And Harry Maguire, stepping out as a Man Utd player for the first time in their new away kit will feature “a fresh savannah-toned aesthetic” and “an intricate patterned design that takes its inspiration from the many mosaics that adorn the streets of Manchester’s creative district.”
My own experience of Manchester’s streets is that they were adorned with huge amounts of puke, and yes, come to think of it, there was a fresh savannah-toned aesthetic to it.
Meanwhile, the new Manchester United - Salford City - breezed into the Football League this week, with all the humility of Kanye West as the keynote inspirational speaker at a failed underachievers conference, nonchalantly notched up their first win whilst looking to achieve their fifth promotion in six seasons.
“We’d like to get promotion” said their captain Liam Hogan. “there’s no point beating around the bush…. we know the club doesn’t want to stand still.”
I feel myself warming to them already.
So there’s a whole generation of supporters, attracted by the clubs glitterati backers, who’ve known nothing but winning since they came on board. Where’s the fun in that? Where’s the pain, the martyrdom, the conviction that you’ll put everything into your club knowing you’ll probably get nothing in return? That feeling of being 3-0 up with ten minutes to go, realising you’ll happily settle for a draw?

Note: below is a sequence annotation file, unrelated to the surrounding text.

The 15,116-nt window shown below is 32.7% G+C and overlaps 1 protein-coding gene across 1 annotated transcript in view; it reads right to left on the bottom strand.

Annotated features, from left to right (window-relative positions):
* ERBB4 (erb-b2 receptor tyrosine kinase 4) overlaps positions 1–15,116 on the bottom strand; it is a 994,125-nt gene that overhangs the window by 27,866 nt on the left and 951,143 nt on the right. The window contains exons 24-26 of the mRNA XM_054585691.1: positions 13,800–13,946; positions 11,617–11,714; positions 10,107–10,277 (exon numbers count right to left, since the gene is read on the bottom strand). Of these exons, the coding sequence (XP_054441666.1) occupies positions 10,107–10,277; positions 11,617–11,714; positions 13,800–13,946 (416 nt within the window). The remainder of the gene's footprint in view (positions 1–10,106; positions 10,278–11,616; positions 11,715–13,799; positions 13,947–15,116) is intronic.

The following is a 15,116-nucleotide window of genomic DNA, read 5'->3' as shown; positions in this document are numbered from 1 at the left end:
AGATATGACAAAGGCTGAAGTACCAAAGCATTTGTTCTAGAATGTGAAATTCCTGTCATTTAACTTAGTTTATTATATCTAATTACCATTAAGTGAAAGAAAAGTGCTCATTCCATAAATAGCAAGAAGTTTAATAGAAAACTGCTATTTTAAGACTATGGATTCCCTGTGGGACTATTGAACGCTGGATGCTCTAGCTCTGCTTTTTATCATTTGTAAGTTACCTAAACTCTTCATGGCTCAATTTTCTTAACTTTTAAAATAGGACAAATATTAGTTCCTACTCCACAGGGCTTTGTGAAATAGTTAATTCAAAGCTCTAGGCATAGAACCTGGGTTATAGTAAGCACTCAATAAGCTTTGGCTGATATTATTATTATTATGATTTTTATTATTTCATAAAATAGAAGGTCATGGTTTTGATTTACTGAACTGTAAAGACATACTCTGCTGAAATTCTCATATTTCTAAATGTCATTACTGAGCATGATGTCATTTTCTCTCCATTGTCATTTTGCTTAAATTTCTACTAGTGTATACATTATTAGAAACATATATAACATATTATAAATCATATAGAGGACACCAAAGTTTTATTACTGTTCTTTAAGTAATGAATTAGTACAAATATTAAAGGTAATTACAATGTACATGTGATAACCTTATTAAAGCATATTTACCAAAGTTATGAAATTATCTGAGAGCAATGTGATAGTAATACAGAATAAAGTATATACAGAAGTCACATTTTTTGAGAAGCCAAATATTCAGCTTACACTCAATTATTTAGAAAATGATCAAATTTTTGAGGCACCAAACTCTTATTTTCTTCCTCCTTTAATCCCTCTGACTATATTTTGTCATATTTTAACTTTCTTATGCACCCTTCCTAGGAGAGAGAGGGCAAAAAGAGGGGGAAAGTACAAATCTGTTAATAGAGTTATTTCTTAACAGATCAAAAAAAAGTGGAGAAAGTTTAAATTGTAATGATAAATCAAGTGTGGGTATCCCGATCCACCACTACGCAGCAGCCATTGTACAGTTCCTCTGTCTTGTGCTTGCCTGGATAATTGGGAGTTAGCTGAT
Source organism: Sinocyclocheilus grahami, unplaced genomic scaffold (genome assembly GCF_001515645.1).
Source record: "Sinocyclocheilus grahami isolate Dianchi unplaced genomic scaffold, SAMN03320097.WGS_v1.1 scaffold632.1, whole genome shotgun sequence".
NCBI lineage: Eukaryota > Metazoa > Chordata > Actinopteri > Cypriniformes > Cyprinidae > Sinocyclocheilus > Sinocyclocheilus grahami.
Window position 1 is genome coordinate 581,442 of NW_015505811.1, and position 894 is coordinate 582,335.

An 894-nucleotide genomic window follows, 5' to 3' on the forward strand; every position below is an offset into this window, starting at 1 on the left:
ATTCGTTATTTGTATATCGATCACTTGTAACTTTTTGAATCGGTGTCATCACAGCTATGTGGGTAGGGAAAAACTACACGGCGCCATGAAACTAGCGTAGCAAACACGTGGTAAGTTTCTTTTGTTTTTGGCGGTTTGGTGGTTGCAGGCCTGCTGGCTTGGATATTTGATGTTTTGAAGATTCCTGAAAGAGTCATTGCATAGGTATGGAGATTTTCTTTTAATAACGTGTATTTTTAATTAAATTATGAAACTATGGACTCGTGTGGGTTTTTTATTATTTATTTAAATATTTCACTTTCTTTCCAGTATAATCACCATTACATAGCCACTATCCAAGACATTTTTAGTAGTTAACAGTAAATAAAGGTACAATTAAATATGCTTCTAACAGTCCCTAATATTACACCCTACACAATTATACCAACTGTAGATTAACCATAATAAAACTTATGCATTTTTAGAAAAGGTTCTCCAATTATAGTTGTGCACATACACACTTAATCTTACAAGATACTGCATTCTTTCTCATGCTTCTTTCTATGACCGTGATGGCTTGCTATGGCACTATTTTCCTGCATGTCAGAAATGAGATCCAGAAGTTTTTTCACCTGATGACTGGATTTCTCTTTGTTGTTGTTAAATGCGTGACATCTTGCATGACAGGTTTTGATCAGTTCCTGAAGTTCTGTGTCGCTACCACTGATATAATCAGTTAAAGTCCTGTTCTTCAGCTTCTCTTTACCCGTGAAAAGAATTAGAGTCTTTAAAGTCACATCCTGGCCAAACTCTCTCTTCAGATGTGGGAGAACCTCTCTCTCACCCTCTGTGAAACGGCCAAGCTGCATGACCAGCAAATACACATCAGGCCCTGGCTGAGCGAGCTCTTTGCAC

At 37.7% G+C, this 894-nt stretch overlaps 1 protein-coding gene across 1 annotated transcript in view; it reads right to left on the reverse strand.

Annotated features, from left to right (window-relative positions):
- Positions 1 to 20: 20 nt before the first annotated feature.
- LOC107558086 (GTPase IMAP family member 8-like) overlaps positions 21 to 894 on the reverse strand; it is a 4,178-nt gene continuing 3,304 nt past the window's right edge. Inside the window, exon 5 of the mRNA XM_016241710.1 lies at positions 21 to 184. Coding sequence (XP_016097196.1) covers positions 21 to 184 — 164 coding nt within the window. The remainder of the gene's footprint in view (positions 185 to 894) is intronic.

Salford don’t know the half of it - I genuinely feel sorry for them.
But not as sorry as I feel for Bury, who are just five miles up the road, and it couldn’t be more different. They lost five players and their manager to Plymouth over the summer, started the season on minus 12 points, and have so little money that the EFL won’t let them play any fixtures. The only way it could get any worse would be if their ground was 50 feet in front of the Whaley Bridge dam.
And the irony is that it’s the Neville’s Club - their mother works there and there’s a stand named after their Dad, and yet their super successful sons sink their money into a non-league club down the road. They need help and money fast - perhaps they should lose the Neville Neville stand - who could blame them, and resell the renaming rights.
Nigel Clough has gone on record to say that other clubs should bail both Bury and Bolton out - and when you see stuff like Liverpool paying (presumably) big money to designers so that their away kit can have “a design that takes inspiration from iconic street signs around Anfield” and a graphic that “pays homage to the shape of Liverpool’s street signs”, you realise there’s so much money sloshing around the top end of football that some sort of structured support fund for clubs like Bolton and Bury really isn’t the worst idea in the world.
Finally - rumours this week suggested that Big Sam will be announced as a contestant on ‘Strictly’ for the new season. And to confirm my ‘out-of touch’ status once and for all, I can honestly say that I’m not entirely sure what this means as I’ve never seen it, but assume he’ll be making a prat of himself in front of millions of people for a lot of money.
Methinks I’ll continue to sit this one out.